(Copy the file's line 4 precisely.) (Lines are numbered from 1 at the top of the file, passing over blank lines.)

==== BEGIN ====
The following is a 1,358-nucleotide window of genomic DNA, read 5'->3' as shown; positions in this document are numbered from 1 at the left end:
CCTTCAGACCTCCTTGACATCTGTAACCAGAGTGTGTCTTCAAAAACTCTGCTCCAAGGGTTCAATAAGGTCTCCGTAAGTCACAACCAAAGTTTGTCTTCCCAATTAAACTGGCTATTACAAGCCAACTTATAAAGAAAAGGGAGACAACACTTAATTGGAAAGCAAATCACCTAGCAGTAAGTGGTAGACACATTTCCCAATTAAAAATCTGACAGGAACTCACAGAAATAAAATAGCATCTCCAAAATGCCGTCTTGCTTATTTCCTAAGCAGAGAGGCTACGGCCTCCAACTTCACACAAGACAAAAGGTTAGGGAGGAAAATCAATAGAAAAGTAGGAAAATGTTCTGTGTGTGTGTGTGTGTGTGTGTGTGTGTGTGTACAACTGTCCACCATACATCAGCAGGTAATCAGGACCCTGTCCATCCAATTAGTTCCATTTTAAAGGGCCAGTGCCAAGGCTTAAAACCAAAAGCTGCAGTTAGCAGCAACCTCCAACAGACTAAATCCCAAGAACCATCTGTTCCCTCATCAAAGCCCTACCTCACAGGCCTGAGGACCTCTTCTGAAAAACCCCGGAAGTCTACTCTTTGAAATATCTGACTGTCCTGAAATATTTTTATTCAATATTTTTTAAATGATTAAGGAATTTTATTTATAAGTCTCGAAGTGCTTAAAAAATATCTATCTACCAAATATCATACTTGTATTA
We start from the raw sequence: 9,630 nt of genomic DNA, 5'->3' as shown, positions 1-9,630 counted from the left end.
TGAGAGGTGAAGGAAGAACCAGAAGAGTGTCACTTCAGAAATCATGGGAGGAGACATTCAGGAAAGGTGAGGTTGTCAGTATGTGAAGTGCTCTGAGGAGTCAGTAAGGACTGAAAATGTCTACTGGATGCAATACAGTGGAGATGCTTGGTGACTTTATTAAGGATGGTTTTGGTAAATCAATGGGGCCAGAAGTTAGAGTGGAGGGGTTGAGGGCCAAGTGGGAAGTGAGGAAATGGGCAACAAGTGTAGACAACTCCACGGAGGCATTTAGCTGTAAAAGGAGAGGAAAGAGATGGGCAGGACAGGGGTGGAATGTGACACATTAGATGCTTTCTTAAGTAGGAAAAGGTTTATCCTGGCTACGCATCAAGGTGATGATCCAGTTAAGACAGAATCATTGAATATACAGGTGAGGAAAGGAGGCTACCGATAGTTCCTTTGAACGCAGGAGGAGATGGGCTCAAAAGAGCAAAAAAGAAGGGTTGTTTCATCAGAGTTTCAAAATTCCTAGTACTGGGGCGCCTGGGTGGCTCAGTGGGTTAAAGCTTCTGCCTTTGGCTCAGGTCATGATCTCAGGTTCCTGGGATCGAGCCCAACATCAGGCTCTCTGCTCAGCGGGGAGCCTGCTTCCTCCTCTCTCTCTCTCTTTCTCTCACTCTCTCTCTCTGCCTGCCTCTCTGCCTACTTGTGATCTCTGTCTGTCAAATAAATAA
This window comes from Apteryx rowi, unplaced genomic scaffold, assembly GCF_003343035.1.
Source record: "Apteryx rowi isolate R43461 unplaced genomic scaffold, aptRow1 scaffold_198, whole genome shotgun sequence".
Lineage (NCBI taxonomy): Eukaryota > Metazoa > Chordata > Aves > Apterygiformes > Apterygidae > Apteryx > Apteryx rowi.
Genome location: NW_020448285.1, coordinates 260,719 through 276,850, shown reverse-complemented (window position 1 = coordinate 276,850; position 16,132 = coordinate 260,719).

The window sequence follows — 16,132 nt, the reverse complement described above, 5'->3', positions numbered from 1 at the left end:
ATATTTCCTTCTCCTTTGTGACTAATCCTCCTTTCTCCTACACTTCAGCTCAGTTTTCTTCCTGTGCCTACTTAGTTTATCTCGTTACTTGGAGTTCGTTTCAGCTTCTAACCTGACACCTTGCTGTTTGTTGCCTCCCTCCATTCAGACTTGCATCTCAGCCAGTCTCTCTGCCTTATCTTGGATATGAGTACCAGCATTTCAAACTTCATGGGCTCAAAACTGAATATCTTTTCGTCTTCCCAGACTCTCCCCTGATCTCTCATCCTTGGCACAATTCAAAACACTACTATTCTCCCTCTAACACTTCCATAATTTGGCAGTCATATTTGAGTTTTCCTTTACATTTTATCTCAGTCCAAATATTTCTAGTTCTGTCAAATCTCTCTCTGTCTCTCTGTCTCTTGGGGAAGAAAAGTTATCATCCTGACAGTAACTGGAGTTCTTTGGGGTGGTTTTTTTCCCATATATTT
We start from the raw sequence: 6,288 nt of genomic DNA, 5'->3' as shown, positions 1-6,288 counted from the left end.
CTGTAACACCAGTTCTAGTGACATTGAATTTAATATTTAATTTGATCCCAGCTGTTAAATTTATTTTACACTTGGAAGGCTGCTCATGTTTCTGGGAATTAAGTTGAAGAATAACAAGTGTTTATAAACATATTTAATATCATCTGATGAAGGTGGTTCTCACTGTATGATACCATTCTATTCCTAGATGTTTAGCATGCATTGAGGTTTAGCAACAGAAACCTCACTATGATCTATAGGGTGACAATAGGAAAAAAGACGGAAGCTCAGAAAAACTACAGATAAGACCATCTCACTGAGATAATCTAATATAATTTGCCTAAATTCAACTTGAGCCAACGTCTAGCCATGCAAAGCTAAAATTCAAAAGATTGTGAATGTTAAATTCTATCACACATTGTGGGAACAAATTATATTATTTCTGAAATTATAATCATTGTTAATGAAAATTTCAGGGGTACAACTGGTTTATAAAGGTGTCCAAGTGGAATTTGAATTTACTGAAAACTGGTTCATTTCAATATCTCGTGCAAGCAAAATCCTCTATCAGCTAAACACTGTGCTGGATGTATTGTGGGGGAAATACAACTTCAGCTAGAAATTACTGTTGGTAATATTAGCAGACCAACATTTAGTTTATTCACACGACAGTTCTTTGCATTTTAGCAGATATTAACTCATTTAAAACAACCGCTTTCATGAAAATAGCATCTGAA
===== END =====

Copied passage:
TGAGAGGTGAAGGAAGAACCAGAAGAGTGTCACTTCAGAAATCATGGGAGGAGACATTCAGGAAAGGTGAGGTTGTCAGTATGTGAAGTGCTCTGAGGAGTCAGTAAGGACTGAAAATGTCTACTGGATGCAATACAGTGGAGATGCTTGGTGACTTTATTAAGGATGGTTTTGGTAAATCAATGGGGCCAGAAGTTAGAGTGGAGGGGTTGAGGGCCAAGTGGGAAGTGAGGAAATGGGCAACAAGTGTAGACAACTCCACGGAGGCATTTAGCTGTAAAAGGAGAGGAAAGAGATGGGCAGGACAGGGGTGGAATGTGACACATTAGATGCTTTCTTAAGTAGGAAAAGGTTTATCCTGGCTACGCATCAAGGTGATGATCCAGTTAAGACAGAATCATTGAATATACAGGTGAGGAAAGGAGGCTACCGATAGTTCCTTTGAACGCAGGAGGAGATGGGCTCAAAAGAGCAAAAAAGAAGGGTTGTTTCATCAGAGTTTCAAAATTCCTAGTACTGGGGCGCCTGGGTGGCTCAGTGGGTTAAAGCTTCTGCCTTTGGCTCAGGTCATGATCTCAGGTTCCTGGGATCGAGCCCAACATCAGGCTCTCTGCTCAGCGGGGAGCCTGCTTCCTCCTCTCTCTCTCTCTTTCTCTCACTCTCTCTCTCTGCCTGCCTCTCTGCCTACTTGTGATCTCTGTCTGTCAAATAAATAA